Mandy Brown: “Writers and talkers and leaders, oh my!”
Still thinking about this recent post by Mandy Brown, especially this part:
In most orgs, talkers are overrepresented among the leadership. This is not because talking offers any advantages over writing in terms of thinking power. Rather, it’s that most of our models for leadership—meetings, town halls, presentations, interviews—privilege talkers.
The result is that a great many orgs have talkers at the top and writers down below, but because power obscures difference, the talkers are very rarely aware of this setup.
I also liked this observation about matching the tactic to the moment:
But more than any specific process I want to posit that the real trick to getting the best out of all the brains around you is to ask what people need and then draw from whichever tactic will meet that need in that moment. Get in the habit of asking questions like: has everyone had a chance to think this out? Do you need more space to talk or write or something else? Can you share what you understand has been decided here today, and why? And then respond without judgement to whatever emerges.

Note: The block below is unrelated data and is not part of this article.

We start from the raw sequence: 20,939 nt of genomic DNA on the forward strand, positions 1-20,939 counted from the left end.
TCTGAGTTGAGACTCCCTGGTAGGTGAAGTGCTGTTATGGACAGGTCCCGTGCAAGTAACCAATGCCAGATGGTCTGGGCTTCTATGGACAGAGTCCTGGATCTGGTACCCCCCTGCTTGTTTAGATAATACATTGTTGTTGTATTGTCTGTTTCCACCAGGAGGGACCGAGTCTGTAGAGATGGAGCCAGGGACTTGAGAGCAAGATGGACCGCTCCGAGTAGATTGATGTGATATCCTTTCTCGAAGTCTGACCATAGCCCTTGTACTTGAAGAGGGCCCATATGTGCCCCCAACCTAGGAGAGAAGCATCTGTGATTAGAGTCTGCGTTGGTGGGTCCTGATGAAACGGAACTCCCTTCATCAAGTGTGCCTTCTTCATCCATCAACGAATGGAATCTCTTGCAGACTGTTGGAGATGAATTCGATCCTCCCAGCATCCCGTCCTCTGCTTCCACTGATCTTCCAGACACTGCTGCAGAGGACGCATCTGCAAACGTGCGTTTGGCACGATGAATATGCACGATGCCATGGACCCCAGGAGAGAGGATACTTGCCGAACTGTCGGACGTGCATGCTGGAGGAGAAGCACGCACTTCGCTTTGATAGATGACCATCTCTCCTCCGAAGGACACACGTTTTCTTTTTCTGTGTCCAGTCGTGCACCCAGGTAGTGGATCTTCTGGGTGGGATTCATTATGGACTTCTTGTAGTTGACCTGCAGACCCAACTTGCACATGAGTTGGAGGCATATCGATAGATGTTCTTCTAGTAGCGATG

More than favoring any one particular mode, I’ve been trying to keep my eyes open to moments when things clearly need to switch up. We’ve all seen situations like a Slack thread ballooning to dozens of replies—maybe that’s a sign that async/writing mode needs to be interrupted with a short, real-time discussion to get everyone back in sync.
I also like explicitly naming the modes you want to use, as well as their intent: “We’re going to work async for half an hour so people can gather their thoughts, then we’re going to meet for an hour to make some decisions collectively”. This lets people know that even though it may not be their favorite mode, there’s a reason behind using it, and a desired outcome.